Let's sum up!

So there you have it. The 3 key pieces of information I wish I’d known (and understood, and implemented) when I was younger!

1. Exercise is the only magic pill

2. Get sleep savvy

3. Mind your mind

Discovering mountain biking as life’s ultimate parallel universe in her middle age, Daisy Spoke aka Kathryn Walton logoKathryn Walton shares information and reflections in Daisy Spoke that connect, inspire and self-empower women to make healthy choices for themselves. She integrates her love of physical exercise, family, nature, gardening and creative arts with her professional background in mental health social work to facilitate change with individuals, groups and communities of women who are committed to living life to the full.

Nine Powerful Mind-based Strategies

This post is all about using powerful mind-based strategies to boost your resilience and enhance your sense of wellness. In my last blog post I stepped you through how to create your own recipe for success and happiness that grows from a base of action-based strategies. Your recipe included actions that enhance physical and mental strength such as meditation, exercise, socialising, nutrition and sleep among others. Today we’re adding to your mix with powerful mind-based strategies!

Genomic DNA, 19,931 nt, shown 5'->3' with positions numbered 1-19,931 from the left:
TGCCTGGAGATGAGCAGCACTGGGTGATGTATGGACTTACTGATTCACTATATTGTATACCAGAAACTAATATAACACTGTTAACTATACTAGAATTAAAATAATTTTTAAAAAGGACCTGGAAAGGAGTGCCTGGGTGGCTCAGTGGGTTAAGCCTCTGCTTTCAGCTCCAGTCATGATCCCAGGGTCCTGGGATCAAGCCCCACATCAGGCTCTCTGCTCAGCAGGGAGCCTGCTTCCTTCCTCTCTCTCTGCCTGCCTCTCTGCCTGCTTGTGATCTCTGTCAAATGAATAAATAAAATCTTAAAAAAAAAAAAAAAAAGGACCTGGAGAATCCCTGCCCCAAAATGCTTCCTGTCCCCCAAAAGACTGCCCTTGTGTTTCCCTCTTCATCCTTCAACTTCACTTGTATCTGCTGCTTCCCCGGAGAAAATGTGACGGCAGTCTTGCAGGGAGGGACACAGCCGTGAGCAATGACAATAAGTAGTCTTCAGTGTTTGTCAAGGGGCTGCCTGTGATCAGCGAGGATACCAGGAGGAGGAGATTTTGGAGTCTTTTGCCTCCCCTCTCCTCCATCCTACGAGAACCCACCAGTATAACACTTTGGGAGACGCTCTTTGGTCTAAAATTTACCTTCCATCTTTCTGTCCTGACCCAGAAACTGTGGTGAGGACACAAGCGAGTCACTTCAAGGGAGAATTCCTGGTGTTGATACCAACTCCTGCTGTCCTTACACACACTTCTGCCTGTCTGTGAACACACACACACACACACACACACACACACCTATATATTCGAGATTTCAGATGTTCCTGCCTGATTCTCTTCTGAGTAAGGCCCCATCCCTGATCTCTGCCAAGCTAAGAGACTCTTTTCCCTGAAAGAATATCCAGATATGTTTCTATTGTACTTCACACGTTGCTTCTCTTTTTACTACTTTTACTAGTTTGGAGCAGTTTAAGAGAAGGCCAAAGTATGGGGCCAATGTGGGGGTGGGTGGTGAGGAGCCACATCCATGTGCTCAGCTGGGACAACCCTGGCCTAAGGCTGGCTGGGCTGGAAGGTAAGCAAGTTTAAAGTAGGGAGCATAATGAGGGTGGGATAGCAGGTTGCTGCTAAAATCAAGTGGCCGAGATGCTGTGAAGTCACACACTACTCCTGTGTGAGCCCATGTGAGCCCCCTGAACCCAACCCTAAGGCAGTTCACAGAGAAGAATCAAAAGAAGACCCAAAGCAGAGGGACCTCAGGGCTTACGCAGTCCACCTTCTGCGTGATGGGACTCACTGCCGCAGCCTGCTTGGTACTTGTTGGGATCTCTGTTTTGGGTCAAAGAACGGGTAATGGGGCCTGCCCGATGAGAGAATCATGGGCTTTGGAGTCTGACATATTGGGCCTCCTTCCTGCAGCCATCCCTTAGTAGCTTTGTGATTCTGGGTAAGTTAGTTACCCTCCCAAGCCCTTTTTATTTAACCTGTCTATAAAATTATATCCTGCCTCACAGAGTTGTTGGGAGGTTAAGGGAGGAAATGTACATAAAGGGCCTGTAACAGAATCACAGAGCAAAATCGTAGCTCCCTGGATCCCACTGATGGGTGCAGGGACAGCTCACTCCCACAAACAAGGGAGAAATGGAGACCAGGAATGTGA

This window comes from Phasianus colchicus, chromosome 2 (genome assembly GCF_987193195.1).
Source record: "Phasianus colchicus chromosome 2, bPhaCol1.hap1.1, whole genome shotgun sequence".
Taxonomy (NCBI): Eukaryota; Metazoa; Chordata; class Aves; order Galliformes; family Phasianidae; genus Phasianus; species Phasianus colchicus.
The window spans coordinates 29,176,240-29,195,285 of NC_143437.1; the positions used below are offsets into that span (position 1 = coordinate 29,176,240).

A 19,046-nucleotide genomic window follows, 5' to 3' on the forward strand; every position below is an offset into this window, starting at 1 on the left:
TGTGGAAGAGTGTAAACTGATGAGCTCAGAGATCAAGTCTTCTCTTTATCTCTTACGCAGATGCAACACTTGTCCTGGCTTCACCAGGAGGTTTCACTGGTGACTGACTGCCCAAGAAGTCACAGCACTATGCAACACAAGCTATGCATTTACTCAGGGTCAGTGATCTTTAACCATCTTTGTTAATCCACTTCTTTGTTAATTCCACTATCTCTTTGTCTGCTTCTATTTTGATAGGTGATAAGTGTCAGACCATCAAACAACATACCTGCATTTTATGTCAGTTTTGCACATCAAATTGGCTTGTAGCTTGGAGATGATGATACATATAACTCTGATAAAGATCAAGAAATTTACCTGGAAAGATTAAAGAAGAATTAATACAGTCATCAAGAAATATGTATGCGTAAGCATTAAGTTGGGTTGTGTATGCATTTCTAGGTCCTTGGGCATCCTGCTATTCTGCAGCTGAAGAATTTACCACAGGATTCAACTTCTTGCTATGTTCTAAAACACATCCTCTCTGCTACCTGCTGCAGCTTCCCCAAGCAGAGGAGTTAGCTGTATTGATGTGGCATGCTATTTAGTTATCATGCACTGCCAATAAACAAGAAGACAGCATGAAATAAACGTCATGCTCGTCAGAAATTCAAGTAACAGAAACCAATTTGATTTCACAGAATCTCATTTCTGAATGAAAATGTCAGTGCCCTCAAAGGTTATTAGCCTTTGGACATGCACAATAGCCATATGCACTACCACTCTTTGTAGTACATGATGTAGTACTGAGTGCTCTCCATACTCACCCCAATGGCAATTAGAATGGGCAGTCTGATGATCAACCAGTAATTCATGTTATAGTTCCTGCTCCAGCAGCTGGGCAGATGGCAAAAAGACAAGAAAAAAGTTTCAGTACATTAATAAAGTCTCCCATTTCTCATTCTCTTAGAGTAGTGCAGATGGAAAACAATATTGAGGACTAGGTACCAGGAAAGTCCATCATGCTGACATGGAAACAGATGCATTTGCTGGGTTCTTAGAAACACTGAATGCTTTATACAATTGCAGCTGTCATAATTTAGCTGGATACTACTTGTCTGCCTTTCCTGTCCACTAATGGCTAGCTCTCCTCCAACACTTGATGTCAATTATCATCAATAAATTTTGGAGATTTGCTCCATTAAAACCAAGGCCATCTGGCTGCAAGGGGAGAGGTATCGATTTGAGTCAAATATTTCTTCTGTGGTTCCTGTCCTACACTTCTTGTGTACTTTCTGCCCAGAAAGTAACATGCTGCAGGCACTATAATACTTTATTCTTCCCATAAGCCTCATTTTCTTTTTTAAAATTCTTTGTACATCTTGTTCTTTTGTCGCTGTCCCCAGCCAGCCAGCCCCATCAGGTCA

Click here to read my last blog post “Recipe for Success and Happiness: getting the mix right!”

When you have a solid routine of action-based strategies enhancing your resilience, you’ll be ready to make effective use of mind-based strategies as well (the psychological jargon is ‘cognitive strategies’). These tend to be a little bit trickier than the action-based strategies because they deal with things we can’t see, like our thoughts, feelings and attitudes. But mind-based strategies can be incredibly powerful so they are definitely worth practising.

When you combine helpful actions with powerful mind-based strategies, you’ll create a deep sense of wellness and inner strength. You’ll be better equipped to manage stresses and will be able to bounce back more quickly when life throws those curve balls. As a result, you’ll know what it is to experience success more often and your satisfaction and happiness will soar. BUT the key point is that you need to PRACTISE them. All of them. Repeatedly. Don’t give up. New habits can take weeks to gel, so stick at it!

Mind-based Strategies

1. Keep a bagful of helpful questions handy – “I ask myself …”

  • Am I using black and white thinking? Where’s the grey?
  • Am I exaggerating the situation?
  • What does this situation look like from other perspectives?
  • Will this matter in 5 years time?
  • What’s the worst thing that could happen?
  • Am I filtering out the positives / negatives?
  • Am I really to blame? Is it my responsibility to fix?
  • Is this label / judgement helpful?
  • Am I jumping to conclusions?
  • Where is the evidence that what I’m thinking is true?